I’ve always enjoyed this football tournament, as I said here.
But this year it’s on Eurosport and the only way to see that is by using Sky. All you get is highlights on ITV4 and that’s not in my guide.
I was listening yesterday to the BBC’s morning phone-in and they were talking about debts and especially how people have got into trouble over Christmas.
If I look at my finances over the last year, they have improved somewhat and I felt that although I’m living on my savings until my house is sold, I’ve probably got almost a year more before my avings run out, than when I moved here in December 2010.
So what major savings have I made.
The first is the the television, phones and broadband. I like Sky Sports, and the big saving is that I can’t have an obvious dish here, as it’s a Conservation Area. Although, I could probably hide one on the roof! I did try Virgin by cable to get Sky Sports 1 and 2. Now I’ve switched to BT Vision with of course Freeview. I now pay about £50 a month to get phone calls, broadband and Sky Sports 1 and 2.
I don’t seem to miss out on watching anything I want to, but the saving is a thousand on Virgin Media and a couple of thousand compared to Sky.
Note that I only rarely watch films on television and generally stick to the four BBC channels, the two Sky Sports channels and radio.
The biggest saving is not having a car. I don’t miss it one bit, although perhaps it would have helped on Christmas Day to get to my son’s. But with the amount of money I save, I can afford the occasional black cab or mini-cab.
Getting rid of the car has other benefits too in addition to the obvious financial and logistical ones.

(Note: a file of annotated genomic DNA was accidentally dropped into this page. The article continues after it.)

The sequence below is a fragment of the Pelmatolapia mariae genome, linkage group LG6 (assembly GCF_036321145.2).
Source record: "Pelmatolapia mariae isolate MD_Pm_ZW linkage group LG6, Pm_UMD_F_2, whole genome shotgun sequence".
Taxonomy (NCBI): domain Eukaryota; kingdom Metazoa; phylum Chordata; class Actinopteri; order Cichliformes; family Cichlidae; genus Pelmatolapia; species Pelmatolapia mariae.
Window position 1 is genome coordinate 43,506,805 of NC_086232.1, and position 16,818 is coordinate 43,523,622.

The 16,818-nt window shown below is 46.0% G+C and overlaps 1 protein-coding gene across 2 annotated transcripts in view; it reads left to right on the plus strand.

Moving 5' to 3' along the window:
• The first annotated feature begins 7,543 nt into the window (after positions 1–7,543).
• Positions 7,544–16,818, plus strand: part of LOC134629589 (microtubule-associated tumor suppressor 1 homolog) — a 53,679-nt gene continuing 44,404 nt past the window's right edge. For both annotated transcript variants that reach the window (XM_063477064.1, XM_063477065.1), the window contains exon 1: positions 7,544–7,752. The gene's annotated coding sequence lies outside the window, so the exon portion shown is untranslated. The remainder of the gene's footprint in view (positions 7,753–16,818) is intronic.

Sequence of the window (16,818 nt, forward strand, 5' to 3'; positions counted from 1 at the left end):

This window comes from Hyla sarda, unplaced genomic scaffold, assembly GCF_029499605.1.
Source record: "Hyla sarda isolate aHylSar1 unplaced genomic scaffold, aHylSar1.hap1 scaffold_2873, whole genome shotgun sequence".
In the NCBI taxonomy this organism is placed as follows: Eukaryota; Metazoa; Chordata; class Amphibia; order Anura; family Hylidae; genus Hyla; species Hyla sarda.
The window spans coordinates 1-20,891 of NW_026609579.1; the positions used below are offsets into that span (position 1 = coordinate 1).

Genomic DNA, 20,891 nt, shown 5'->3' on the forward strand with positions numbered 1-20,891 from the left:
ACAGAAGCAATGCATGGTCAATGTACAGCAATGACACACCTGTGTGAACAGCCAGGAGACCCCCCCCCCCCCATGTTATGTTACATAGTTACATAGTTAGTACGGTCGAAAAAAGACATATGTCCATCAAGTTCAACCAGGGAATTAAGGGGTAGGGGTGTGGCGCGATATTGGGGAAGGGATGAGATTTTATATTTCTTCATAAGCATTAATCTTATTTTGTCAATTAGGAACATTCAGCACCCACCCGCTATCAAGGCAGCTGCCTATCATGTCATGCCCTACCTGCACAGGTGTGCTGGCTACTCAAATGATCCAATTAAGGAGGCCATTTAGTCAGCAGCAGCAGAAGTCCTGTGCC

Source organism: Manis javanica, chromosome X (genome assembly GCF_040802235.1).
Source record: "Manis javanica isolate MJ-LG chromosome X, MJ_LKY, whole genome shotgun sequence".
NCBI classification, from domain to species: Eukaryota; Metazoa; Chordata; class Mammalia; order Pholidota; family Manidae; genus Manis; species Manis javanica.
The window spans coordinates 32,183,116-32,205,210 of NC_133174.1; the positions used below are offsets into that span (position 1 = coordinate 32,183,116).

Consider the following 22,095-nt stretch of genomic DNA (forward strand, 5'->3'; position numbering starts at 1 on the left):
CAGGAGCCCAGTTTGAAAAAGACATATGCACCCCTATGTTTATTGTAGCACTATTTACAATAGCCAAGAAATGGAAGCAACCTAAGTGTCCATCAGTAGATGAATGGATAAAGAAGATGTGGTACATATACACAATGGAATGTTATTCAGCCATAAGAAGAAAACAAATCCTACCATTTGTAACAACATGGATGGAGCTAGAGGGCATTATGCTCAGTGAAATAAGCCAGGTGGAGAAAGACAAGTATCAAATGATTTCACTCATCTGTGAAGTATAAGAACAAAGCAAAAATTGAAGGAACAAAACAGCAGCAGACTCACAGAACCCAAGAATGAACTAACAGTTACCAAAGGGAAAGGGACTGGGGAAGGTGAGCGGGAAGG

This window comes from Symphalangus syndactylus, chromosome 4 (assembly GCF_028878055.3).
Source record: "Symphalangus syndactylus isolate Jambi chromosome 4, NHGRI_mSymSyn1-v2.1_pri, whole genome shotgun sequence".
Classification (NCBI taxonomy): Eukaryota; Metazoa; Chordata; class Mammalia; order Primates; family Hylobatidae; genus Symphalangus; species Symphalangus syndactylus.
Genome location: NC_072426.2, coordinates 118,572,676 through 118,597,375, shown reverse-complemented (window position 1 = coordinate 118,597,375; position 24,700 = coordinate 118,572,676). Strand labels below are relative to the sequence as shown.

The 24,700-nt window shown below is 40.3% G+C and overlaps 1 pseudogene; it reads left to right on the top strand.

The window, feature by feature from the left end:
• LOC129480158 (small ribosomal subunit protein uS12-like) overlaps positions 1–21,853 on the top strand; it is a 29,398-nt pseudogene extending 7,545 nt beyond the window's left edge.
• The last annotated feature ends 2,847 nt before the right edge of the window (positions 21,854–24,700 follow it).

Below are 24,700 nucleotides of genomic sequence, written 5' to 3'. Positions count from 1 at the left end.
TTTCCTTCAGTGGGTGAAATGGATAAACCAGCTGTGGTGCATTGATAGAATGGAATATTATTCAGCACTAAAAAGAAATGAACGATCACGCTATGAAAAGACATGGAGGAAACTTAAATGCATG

You walk a lot more, which is obviously good for you. I always walk with my eyes open too and I see things in shop windows that I might like to buy to improve my lifestyle or things that are just interesting in the street.
Walking is a real joy in a city and in no way inferior to walking in the country. In fact, I think it is more thought-provoking.
So how many people with serious debt problems have still got the expensive television, the full Sky and an expensive car?
A couple of months ago, I compared the two systems for getting TV and broadband.
The only thing, I didn’t have was any sensible price comparison. My last seven months of Virgin cost me an avverage of £132.75 and I’ve just paid my first BT bill without any setup charges. It was £45.85, which is a saving of about a thousand pounds by using BT instead of Virgin.
I’m also still getting junk mail from Virgin.
When I first moved, I went the Virgin Media route and subscribed to Sky Sports 1 and 2.
A couple of months ago, I threw the cable out, as Virgin Media couldn’t give me a working landline telephone.
I now have BT broadband, with which I use BT Vision to get the same Sky channels.
I don’t regret the changes one bit.
- BT is much cheaper. Not sure totally how much, as I haven’t had a bill with all my landline calls. It looks like it might be about £70 compared to £130 for Virgin.
- The BT service appears to be more reliable. Virgin cable seemed to go up and down like a whore’s drawers. Perhaps this was partly due to the state of their boxes in the street, which had had the doors removed.
- Since I signed up with BT, I think I’ve only had one spam e-mail or leaflet in the mail. Virgin still keep sending them, although in the last week, they seem to have stopped. Perhaps, they’ve got the message.
- With BT, if I lose broadband, I still have the TV without Sky through Freeview.
- I know this is personal taste, but I think the BT website is easier to use. The login is certainly better.
So bye-bye Virgin and never may you grace my door again.
I suspect though it will be all irrevelant in the future, who your broadband supplier is. You’ll get all your TV channels other than the free-to-air ones on subscription of some sort through it.
I suspect too, that you’ll be able to subscribe to advert-free versions of things like Sky. At a premium of course.